Robots target new revenue

Features - Equipment Case study | SORTING

Rumpke Waste & Recycling has invested in robotics to better sort polypropylene at its Cincinnati MRF.

October 6, 2021

Rumpke Waste & Recycling added wider conveyors to its Cincinnati MRF to assist in preparing material for its new robots. Images: Rumpke Waste & Recycling

It seems like a no-brainer today. Rumpke Waste & Recycling was picking polyethylene terephthalate (PET) and high-density polyethylene (HDPE) out of the residential recyclables it collected in the Cincinnati area, and the rest of the plastic—including 40 to 60 tons per month of polypropylene (PP)—was being sent to a secondary processor.

But a combination of events enabled Rumpke to turn that PP into a valuable new revenue stream. Increased demand for PP, two grants totaling more than half a million dollars, improved processing technology and rising PP value all played a part in the development of that revenue stream. The risk Rumpke took on PP seems to be working out nicely.

Jeff Snyder, director of recycling at Rumpke, says demand for PP is strong. “If I had 50 MRFs right now and I was picking PP at all 50 of them, I could sell every single bit that I could get off the lines,” he adds.

In 2021, Cincinnati-based Rumpke received a $510,000 grant from The Recycling Partnership’s Polypropylene Recycling Coalition. A second grant worth $77,500 is coming from the same coalition in 2022.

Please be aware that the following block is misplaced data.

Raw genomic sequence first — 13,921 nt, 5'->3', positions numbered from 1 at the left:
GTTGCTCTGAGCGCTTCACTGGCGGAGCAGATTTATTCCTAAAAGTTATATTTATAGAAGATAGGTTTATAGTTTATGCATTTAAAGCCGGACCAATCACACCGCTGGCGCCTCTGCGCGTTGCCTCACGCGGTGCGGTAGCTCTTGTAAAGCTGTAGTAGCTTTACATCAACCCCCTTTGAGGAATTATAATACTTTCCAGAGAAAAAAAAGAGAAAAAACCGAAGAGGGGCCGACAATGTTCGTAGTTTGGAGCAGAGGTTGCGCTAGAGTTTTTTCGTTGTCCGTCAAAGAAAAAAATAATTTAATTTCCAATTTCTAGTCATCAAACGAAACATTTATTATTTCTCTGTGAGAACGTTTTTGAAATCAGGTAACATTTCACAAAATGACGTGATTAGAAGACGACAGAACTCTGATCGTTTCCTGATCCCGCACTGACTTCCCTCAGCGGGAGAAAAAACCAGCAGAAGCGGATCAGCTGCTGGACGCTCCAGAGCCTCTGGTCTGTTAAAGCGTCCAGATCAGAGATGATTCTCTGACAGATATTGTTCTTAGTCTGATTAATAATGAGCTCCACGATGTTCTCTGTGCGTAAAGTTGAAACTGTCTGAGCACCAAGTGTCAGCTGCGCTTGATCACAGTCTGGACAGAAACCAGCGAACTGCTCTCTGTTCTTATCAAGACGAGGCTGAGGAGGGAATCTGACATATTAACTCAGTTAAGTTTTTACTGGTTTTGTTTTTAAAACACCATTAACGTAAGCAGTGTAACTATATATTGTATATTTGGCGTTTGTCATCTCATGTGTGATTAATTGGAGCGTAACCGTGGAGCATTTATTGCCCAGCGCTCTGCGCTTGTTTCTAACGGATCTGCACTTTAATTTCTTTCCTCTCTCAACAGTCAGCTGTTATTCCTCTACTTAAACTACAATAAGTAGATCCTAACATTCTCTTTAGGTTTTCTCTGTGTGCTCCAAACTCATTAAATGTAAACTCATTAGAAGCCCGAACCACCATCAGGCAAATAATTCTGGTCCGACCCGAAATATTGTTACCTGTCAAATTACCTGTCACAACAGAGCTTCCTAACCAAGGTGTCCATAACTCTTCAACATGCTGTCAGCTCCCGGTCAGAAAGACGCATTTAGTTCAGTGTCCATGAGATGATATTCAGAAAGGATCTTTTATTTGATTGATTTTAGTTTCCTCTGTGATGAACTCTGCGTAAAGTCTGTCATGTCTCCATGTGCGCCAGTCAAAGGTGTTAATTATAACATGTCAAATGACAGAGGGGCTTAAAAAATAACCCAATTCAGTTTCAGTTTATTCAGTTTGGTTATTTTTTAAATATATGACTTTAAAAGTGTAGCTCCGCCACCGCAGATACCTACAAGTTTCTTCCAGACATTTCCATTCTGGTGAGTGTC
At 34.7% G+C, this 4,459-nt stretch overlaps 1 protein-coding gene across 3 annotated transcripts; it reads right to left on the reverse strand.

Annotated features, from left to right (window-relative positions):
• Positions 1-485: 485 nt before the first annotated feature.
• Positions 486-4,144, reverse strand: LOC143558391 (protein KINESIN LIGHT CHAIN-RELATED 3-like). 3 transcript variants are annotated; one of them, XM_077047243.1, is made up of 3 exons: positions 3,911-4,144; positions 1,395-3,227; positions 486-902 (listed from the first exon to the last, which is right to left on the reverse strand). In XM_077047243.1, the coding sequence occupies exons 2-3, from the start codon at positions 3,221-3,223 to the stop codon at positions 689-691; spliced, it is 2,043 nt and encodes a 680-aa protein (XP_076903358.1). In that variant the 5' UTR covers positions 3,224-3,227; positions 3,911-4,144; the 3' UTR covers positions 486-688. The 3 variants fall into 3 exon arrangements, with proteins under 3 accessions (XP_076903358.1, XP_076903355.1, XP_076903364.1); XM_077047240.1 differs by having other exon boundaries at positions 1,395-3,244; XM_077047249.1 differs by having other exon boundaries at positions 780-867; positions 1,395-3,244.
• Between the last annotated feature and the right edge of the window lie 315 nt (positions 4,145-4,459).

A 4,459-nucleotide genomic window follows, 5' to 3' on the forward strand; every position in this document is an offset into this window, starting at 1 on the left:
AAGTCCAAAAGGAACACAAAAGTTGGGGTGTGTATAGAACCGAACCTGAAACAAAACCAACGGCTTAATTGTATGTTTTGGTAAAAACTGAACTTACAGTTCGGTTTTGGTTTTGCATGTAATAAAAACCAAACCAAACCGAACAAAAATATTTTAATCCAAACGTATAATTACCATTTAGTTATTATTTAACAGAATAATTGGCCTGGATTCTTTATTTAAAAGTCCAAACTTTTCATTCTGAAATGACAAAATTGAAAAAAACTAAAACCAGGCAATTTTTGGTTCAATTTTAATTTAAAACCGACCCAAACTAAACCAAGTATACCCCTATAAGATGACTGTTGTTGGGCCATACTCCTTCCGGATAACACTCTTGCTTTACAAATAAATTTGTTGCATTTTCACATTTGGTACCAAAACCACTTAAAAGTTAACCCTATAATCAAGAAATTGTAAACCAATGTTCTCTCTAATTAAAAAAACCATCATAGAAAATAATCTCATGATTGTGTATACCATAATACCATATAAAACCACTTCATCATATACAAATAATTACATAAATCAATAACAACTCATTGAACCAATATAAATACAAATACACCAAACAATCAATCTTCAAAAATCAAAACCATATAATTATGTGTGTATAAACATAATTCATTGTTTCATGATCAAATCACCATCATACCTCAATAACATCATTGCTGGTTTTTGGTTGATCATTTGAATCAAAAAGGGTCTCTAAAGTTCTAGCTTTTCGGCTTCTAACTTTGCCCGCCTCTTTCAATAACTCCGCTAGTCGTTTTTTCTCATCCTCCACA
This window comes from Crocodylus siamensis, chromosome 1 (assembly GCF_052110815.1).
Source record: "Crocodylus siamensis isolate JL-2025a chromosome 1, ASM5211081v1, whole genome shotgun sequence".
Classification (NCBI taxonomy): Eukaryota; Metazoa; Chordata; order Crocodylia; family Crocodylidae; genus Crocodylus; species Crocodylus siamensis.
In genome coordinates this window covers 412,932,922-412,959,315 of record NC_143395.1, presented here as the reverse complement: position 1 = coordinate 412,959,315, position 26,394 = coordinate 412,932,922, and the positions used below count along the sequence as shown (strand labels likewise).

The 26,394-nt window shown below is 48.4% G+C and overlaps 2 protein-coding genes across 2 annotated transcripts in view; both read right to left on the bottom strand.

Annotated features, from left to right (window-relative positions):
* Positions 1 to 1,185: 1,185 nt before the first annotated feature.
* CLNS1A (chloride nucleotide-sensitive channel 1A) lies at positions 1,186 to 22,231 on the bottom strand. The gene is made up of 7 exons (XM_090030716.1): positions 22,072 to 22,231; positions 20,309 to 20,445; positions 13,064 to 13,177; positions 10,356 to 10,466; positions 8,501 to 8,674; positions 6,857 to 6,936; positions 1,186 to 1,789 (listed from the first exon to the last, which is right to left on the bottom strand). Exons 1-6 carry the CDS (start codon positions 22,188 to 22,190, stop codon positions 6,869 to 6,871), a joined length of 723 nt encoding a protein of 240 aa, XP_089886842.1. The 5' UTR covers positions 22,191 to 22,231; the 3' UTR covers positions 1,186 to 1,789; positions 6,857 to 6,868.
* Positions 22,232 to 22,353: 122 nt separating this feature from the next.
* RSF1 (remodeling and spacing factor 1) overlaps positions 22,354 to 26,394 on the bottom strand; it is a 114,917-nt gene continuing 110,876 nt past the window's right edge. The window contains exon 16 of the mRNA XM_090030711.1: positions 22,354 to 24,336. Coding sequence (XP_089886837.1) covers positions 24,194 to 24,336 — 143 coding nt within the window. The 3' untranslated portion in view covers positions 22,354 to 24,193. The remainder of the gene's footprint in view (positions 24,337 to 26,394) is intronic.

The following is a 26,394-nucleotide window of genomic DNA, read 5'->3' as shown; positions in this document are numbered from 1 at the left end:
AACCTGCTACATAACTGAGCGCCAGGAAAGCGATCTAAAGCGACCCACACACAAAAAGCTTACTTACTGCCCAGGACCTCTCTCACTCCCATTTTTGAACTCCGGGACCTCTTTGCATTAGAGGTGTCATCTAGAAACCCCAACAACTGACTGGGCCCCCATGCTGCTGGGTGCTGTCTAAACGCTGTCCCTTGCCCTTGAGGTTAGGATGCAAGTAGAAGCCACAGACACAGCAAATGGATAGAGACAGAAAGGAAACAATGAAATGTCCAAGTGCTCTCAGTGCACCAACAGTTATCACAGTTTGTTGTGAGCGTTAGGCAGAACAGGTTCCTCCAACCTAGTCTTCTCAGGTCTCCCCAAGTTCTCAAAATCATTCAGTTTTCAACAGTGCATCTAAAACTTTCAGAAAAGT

The Polypropylene Recycling Coalition grants are designed to encourage material recovery facilities (MRFs) to increase recovery of PP, which can be used in a wide range of products, from food packaging to truck parts. According to The Recycling Partnership, Falls Church, Virginia, grant funding varies by MRF, depending on the needs and opportunities of each project.

Rumpke used the grant as part of a $1.6 million total investment to purchase three robotic sorters and wider conveyors and to make the plant modifications needed to accommodate PP sorting.

“We did a test of how much PP was actually in our system,” Snyder says. “We determined we had to have a robotic system that could make 200 to 220 picks a minute to be able to support the PP that was coming to our line. I would estimate it is in the range of 40 tons to 60 tons of PP a month.”

Snyder says that three SamurAI robots from Machinex Industries working together can meet that requirement. Although Rumpke considered other robot brands, it settled on the SamurAI models because Rumpke’s MRF features sorting equipment from Machinex, which is based in Plessisville, Quebec.

“They really work well within our system,” Snyder says.

The first three robots were installed in late July.

Machinex claims its robot can make about 70 picks per minute, about double the rate of a human sorter. Snyder says Rumpke’s early experience confirms the manufacturer’s performance data.